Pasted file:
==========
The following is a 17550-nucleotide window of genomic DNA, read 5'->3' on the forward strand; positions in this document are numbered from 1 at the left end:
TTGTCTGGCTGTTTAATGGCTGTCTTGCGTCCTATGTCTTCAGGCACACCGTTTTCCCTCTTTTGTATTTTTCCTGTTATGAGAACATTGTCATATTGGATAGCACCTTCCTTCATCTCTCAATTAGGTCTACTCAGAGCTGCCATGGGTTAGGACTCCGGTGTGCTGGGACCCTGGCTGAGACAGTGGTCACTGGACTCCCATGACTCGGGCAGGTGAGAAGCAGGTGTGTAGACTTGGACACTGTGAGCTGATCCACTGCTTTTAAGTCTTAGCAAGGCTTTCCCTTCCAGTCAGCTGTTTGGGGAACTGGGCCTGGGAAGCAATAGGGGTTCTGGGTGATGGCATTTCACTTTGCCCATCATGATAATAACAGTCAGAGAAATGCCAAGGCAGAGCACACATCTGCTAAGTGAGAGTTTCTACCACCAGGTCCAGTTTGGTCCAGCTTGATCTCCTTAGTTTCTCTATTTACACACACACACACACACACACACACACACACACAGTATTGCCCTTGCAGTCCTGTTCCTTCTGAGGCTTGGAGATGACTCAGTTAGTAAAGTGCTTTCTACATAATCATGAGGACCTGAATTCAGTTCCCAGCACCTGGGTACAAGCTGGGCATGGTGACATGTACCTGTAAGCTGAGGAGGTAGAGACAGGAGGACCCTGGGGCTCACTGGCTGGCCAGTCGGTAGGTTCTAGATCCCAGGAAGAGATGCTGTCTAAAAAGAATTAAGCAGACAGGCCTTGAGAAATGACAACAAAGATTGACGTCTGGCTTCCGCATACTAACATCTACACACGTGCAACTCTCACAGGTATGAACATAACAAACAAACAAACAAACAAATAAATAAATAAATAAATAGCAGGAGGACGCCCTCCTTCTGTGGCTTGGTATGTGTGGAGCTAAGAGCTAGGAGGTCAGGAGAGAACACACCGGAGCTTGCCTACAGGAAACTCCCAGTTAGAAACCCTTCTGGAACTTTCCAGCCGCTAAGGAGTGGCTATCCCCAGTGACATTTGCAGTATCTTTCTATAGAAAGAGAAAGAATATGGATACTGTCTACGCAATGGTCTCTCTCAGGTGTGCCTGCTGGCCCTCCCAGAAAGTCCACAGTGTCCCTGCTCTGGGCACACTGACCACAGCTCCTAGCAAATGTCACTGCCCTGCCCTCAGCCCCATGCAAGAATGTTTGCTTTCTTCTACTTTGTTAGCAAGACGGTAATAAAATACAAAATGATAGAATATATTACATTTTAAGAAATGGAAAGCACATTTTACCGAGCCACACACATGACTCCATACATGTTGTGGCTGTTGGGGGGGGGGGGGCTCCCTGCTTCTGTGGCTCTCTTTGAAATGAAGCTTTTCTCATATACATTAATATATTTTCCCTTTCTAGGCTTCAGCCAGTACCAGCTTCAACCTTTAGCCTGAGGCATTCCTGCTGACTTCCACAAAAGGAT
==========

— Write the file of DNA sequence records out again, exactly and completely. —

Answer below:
The following is a 17550-nucleotide window of genomic DNA, read 5'->3' on the forward strand; positions in this document are numbered from 1 at the left end:
TTGTCTGGCTGTTTAATGGCTGTCTTGCGTCCTATGTCTTCAGGCACACCGTTTTCCCTCTTTTGTATTTTTCCTGTTATGAGAACATTGTCATATTGGATAGCACCTTCCTTCATCTCTCAATTAGGTCTACTCAGAGCTGCCATGGGTTAGGACTCCGGTGTGCTGGGACCCTGGCTGAGACAGTGGTCACTGGACTCCCATGACTCGGGCAGGTGAGAAGCAGGTGTGTAGACTTGGACACTGTGAGCTGATCCACTGCTTTTAAGTCTTAGCAAGGCTTTCCCTTCCAGTCAGCTGTTTGGGGAACTGGGCCTGGGAAGCAATAGGGGTTCTGGGTGATGGCATTTCACTTTGCCCATCATGATAATAACAGTCAGAGAAATGCCAAGGCAGAGCACACATCTGCTAAGTGAGAGTTTCTACCACCAGGTCCAGTTTGGTCCAGCTTGATCTCCTTAGTTTCTCTATTTACACACACACACACACACACACACACACACACACAGTATTGCCCTTGCAGTCCTGTTCCTTCTGAGGCTTGGAGATGACTCAGTTAGTAAAGTGCTTTCTACATAATCATGAGGACCTGAATTCAGTTCCCAGCACCTGGGTACAAGCTGGGCATGGTGACATGTACCTGTAAGCTGAGGAGGTAGAGACAGGAGGACCCTGGGGCTCACTGGCTGGCCAGTCGGTAGGTTCTAGATCCCAGGAAGAGATGCTGTCTAAAAAGAATTAAGCAGACAGGCCTTGAGAAATGACAACAAAGATTGACGTCTGGCTTCCGCATACTAACATCTACACACGTGCAACTCTCACAGGTATGAACATAACAAACAAACAAACAAACAAATAAATAAATAAATAAATAGCAGGAGGACGCCCTCCTTCTGTGGCTTGGTATGTGTGGAGCTAAGAGCTAGGAGGTCAGGAGAGAACACACCGGAGCTTGCCTACAGGAAACTCCCAGTTAGAAACCCTTCTGGAACTTTCCAGCCGCTAAGGAGTGGCTATCCCCAGTGACATTTGCAGTATCTTTCTATAGAAAGAGAAAGAATATGGATACTGTCTACGCAATGGTCTCTCTCAGGTGTGCCTGCTGGCCCTCCCAGAAAGTCCACAGTGTCCCTGCTCTGGGCACACTGACCACAGCTCCTAGCAAATGTCACTGCCCTGCCCTCAGCCCCATGCAAGAATGTTTGCTTTCTTCTACTTTGTTAGCAAGACGGTAATAAAATACAAAATGATAGAATATATTACATTTTAAGAAATGGAAAGCACATTTTACCGAGCCACACACATGACTCCATACATGTTGTGGCTGTTGGGGGGGGGGGGGCTCCCTGCTTCTGTGGCTCTCTTTGAAATGAAGCTTTTCTCATATACATTAATATATTTTCCCTTTCTAGGCTTCAGCCAGTACCAGCTTCAACCTTTAGCCTGAGGCATTCCTGCTGACTTCCACAAAAGGAT